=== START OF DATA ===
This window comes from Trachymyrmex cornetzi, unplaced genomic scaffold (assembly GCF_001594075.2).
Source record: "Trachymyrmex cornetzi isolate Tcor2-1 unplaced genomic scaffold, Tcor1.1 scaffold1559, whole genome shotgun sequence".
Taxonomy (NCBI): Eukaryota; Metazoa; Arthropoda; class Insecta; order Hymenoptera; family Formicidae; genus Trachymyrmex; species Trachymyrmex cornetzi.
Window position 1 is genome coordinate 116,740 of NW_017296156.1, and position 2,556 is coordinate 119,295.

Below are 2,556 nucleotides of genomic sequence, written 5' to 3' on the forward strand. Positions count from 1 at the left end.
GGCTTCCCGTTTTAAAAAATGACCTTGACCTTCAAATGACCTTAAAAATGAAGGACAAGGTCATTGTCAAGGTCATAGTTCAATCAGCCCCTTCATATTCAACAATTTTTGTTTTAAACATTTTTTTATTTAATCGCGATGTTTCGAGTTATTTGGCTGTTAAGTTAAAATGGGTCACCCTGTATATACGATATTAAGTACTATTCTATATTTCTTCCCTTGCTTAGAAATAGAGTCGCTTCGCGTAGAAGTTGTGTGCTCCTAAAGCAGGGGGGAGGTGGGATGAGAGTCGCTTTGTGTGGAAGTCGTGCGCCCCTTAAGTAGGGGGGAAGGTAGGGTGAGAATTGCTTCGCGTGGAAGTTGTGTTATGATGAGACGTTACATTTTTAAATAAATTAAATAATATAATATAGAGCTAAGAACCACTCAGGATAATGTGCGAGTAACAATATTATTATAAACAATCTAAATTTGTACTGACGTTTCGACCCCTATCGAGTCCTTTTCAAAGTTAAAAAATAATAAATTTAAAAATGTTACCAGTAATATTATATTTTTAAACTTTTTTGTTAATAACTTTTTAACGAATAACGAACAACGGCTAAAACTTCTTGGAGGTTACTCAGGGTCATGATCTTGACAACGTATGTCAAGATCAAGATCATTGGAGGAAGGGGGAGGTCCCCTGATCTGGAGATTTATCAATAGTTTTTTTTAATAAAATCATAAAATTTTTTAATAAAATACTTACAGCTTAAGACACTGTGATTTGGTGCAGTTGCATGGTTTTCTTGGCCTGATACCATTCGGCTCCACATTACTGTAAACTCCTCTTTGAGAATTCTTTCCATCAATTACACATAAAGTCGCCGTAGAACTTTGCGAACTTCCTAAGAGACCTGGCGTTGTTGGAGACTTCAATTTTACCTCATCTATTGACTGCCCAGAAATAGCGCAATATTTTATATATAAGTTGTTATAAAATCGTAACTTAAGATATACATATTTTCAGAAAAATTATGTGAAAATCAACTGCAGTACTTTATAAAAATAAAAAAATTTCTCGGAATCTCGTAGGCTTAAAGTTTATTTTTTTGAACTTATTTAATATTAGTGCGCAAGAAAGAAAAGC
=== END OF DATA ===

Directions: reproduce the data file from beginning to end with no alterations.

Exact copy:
This window comes from Trachymyrmex cornetzi, unplaced genomic scaffold (assembly GCF_001594075.2).
Source record: "Trachymyrmex cornetzi isolate Tcor2-1 unplaced genomic scaffold, Tcor1.1 scaffold1559, whole genome shotgun sequence".
Taxonomy (NCBI): Eukaryota; Metazoa; Arthropoda; class Insecta; order Hymenoptera; family Formicidae; genus Trachymyrmex; species Trachymyrmex cornetzi.
Window position 1 is genome coordinate 116,740 of NW_017296156.1, and position 2,556 is coordinate 119,295.

Below are 2,556 nucleotides of genomic sequence, written 5' to 3' on the forward strand. Positions count from 1 at the left end.
GGCTTCCCGTTTTAAAAAATGACCTTGACCTTCAAATGACCTTAAAAATGAAGGACAAGGTCATTGTCAAGGTCATAGTTCAATCAGCCCCTTCATATTCAACAATTTTTGTTTTAAACATTTTTTTATTTAATCGCGATGTTTCGAGTTATTTGGCTGTTAAGTTAAAATGGGTCACCCTGTATATACGATATTAAGTACTATTCTATATTTCTTCCCTTGCTTAGAAATAGAGTCGCTTCGCGTAGAAGTTGTGTGCTCCTAAAGCAGGGGGGAGGTGGGATGAGAGTCGCTTTGTGTGGAAGTCGTGCGCCCCTTAAGTAGGGGGGAAGGTAGGGTGAGAATTGCTTCGCGTGGAAGTTGTGTTATGATGAGACGTTACATTTTTAAATAAATTAAATAATATAATATAGAGCTAAGAACCACTCAGGATAATGTGCGAGTAACAATATTATTATAAACAATCTAAATTTGTACTGACGTTTCGACCCCTATCGAGTCCTTTTCAAAGTTAAAAAATAATAAATTTAAAAATGTTACCAGTAATATTATATTTTTAAACTTTTTTGTTAATAACTTTTTAACGAATAACGAACAACGGCTAAAACTTCTTGGAGGTTACTCAGGGTCATGATCTTGACAACGTATGTCAAGATCAAGATCATTGGAGGAAGGGGGAGGTCCCCTGATCTGGAGATTTATCAATAGTTTTTTTTAATAAAATCATAAAATTTTTTAATAAAATACTTACAGCTTAAGACACTGTGATTTGGTGCAGTTGCATGGTTTTCTTGGCCTGATACCATTCGGCTCCACATTACTGTAAACTCCTCTTTGAGAATTCTTTCCATCAATTACACATAAAGTCGCCGTAGAACTTTGCGAACTTCCTAAGAGACCTGGCGTTGTTGGAGACTTCAATTTTACCTCATCTATTGACTGCCCAGAAATAGCGCAATATTTTATATATAAGTTGTTATAAAATCGTAACTTAAGATATACATATTTTCAGAAAAATTATGTGAAAATCAACTGCAGTACTTTATAAAAATAAAAAAATTTCTCGGAATCTCGTAGGCTTAAAGTTTATTTTTTTGAACTTATTTAATATTAGTGCGCAAGAAAGAAAAGC